That said, the interesting thing about Okosan is that he is some kind of genetic throwback. He speaks only in coos (which are then helpfully translated in parenthetical asides), is much more impulsive and aggressive, and his "human portrait" (a feature I'd normally file under "why, god, why") is actually just a pigeon in a suit. Taken together, it implies that the evolution of the birds into the Earth's dominant intelligent lifeform is still an ongoing process.

From this vantage, I'm not sure I'll be able to get to the full twenty hours of Hatoful Boyfriend. There simply is not that much game here. And I don't mean that in the sense of something like Bad Rats, where I can see all the levels and be forced to repeat myself before the deadline is up. I mean that it is wholly deterministic, and thus once I've earned all the achievements, I'll have seen 100% of what the game has to offer. And while I don't normally mind repeating a game, I've already repeated the bulk of the game about a dozen times. I even had to do a full story, Okosan's (my least favorite), twice, just to unlock the extended ending. I don't know what I'm going to do when I get the last four achievements.

Still, that's likely another three hours at least, so there's no point worrying about it until the time comes. I've just unlocked what appears to be a new game mode (at the beginning, it's asking me if I want to "keep my promise," or "live a normal life" which is a new decision), so maybe that will take longer than I anticipate.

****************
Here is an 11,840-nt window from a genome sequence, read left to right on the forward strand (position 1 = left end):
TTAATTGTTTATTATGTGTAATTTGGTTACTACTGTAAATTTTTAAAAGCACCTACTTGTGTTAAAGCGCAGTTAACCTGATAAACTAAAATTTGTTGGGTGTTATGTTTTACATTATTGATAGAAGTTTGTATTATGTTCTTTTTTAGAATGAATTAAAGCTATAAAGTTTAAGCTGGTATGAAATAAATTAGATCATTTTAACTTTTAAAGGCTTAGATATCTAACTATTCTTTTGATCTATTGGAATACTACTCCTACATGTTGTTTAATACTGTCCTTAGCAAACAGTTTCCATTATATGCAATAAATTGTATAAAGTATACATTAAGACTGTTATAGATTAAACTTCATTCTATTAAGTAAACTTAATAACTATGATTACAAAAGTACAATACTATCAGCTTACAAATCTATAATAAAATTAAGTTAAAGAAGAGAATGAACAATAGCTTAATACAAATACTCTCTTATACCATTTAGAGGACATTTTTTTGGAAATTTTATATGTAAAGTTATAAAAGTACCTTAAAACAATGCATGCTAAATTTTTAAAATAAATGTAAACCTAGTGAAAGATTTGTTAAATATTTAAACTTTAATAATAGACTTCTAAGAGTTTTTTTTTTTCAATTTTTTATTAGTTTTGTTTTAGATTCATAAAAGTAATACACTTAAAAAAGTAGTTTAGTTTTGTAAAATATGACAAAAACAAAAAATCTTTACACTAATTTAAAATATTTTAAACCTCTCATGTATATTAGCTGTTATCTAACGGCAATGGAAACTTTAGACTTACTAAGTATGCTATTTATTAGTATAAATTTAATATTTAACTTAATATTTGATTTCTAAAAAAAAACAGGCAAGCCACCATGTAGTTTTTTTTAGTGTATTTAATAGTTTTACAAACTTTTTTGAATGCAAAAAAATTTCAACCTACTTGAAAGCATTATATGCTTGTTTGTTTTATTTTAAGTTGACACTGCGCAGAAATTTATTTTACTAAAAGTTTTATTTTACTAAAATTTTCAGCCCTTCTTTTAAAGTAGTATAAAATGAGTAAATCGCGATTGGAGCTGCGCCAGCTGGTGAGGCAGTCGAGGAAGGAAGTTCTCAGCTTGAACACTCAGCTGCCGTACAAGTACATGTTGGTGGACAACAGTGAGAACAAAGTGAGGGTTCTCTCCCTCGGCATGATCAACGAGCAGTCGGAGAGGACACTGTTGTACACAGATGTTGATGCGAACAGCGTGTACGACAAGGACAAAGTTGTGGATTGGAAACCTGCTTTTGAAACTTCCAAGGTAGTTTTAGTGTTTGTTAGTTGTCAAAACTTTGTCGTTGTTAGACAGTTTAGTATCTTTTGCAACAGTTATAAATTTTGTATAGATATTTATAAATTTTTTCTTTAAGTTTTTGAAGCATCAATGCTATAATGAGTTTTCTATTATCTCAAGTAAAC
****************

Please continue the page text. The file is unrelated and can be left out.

Saturday, April 25, 2015

Hatoful Boyfriend - 5/20 hours

I've played through the game twice more, exploring the Ryouta and Sayuka storylines, and they were relatively normal (though that "relatively" is important - I cannot stress this enough, everyone in this game is a bird). Sakuya is a spoiled rich kid with few life skills and an arrogant attitude, but deep down, he has the sensitive soul of an artist, and his strict, patrician father demands that he give up his dream of playing music to succeed him as the head of an aristocratic family. If you become intimate with him, he will flee his home and move in with you, becoming a musician and building a life of his own.

Of course, he's a pigeon, and you'll be living together in a cave, because Hatoful Boyfriend is bizarre, but underneath all that, it's kind of a sweet story. Ryouta's, however . . .

Maybe I'm biased against it because it featured a bird in a maid's costume. That would be a sufficient reason for anyone. I don't think that's it, though. Yes, it was weird and gross, but honestly, also kind of funny. No, I think the reason that I don't care for Ryouta's story is that it's the first one so far that doesn't work if the boy is not a bird. You see, Ryouta is a hardworking and conscientious boy who works several jobs to care for his ailing mother while also attending a school for the gifted, and in the end, he falls in love with the supportive childhood friend who was there for him all along . . . but he's scared of being with her because he's a bird and his much shorter lifespan means that he's destined to die long before she does.